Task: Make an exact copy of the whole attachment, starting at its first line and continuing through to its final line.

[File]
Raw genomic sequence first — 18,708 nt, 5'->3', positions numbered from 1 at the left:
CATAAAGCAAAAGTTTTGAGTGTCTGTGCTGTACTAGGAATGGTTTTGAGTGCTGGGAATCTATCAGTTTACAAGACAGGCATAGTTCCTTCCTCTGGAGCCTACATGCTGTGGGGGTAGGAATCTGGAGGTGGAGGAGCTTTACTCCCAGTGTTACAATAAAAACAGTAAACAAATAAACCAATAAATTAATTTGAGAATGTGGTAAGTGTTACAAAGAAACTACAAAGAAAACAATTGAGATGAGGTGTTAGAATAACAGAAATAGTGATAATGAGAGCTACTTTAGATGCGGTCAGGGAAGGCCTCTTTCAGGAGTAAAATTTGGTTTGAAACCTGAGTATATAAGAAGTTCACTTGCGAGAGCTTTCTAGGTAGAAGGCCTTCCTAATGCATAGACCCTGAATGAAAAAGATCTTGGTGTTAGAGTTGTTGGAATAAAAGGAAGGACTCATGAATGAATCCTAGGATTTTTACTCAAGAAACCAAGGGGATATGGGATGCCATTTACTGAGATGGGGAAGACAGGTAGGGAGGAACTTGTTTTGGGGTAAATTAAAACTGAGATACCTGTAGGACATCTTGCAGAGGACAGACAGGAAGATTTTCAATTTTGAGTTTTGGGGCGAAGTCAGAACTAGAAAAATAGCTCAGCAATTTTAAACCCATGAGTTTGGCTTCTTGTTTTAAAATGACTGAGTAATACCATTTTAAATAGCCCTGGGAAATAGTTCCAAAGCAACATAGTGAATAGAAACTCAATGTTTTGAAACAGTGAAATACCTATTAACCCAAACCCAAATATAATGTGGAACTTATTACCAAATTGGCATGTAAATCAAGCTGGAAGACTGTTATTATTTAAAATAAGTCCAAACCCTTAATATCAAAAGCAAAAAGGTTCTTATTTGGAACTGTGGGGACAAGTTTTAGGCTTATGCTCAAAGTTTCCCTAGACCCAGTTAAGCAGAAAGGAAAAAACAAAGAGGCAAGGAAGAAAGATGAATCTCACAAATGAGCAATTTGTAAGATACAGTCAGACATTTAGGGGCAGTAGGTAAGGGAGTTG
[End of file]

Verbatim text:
Raw genomic sequence first — 18,708 nt, 5'->3', positions numbered from 1 at the left:
CATAAAGCAAAAGTTTTGAGTGTCTGTGCTGTACTAGGAATGGTTTTGAGTGCTGGGAATCTATCAGTTTACAAGACAGGCATAGTTCCTTCCTCTGGAGCCTACATGCTGTGGGGGTAGGAATCTGGAGGTGGAGGAGCTTTACTCCCAGTGTTACAATAAAAACAGTAAACAAATAAACCAATAAATTAATTTGAGAATGTGGTAAGTGTTACAAAGAAACTACAAAGAAAACAATTGAGATGAGGTGTTAGAATAACAGAAATAGTGATAATGAGAGCTACTTTAGATGCGGTCAGGGAAGGCCTCTTTCAGGAGTAAAATTTGGTTTGAAACCTGAGTATATAAGAAGTTCACTTGCGAGAGCTTTCTAGGTAGAAGGCCTTCCTAATGCATAGACCCTGAATGAAAAAGATCTTGGTGTTAGAGTTGTTGGAATAAAAGGAAGGACTCATGAATGAATCCTAGGATTTTTACTCAAGAAACCAAGGGGATATGGGATGCCATTTACTGAGATGGGGAAGACAGGTAGGGAGGAACTTGTTTTGGGGTAAATTAAAACTGAGATACCTGTAGGACATCTTGCAGAGGACAGACAGGAAGATTTTCAATTTTGAGTTTTGGGGCGAAGTCAGAACTAGAAAAATAGCTCAGCAATTTTAAACCCATGAGTTTGGCTTCTTGTTTTAAAATGACTGAGTAATACCATTTTAAATAGCCCTGGGAAATAGTTCCAAAGCAACATAGTGAATAGAAACTCAATGTTTTGAAACAGTGAAATACCTATTAACCCAAACCCAAATATAATGTGGAACTTATTACCAAATTGGCATGTAAATCAAGCTGGAAGACTGTTATTATTTAAAATAAGTCCAAACCCTTAATATCAAAAGCAAAAAGGTTCTTATTTGGAACTGTGGGGACAAGTTTTAGGCTTATGCTCAAAGTTTCCCTAGACCCAGTTAAGCAGAAAGGAAAAAACAAAGAGGCAAGGAAGAAAGATGAATCTCACAAATGAGCAATTTGTAAGATACAGTCAGACATTTAGGGGCAGTAGGTAAGGGAGTTG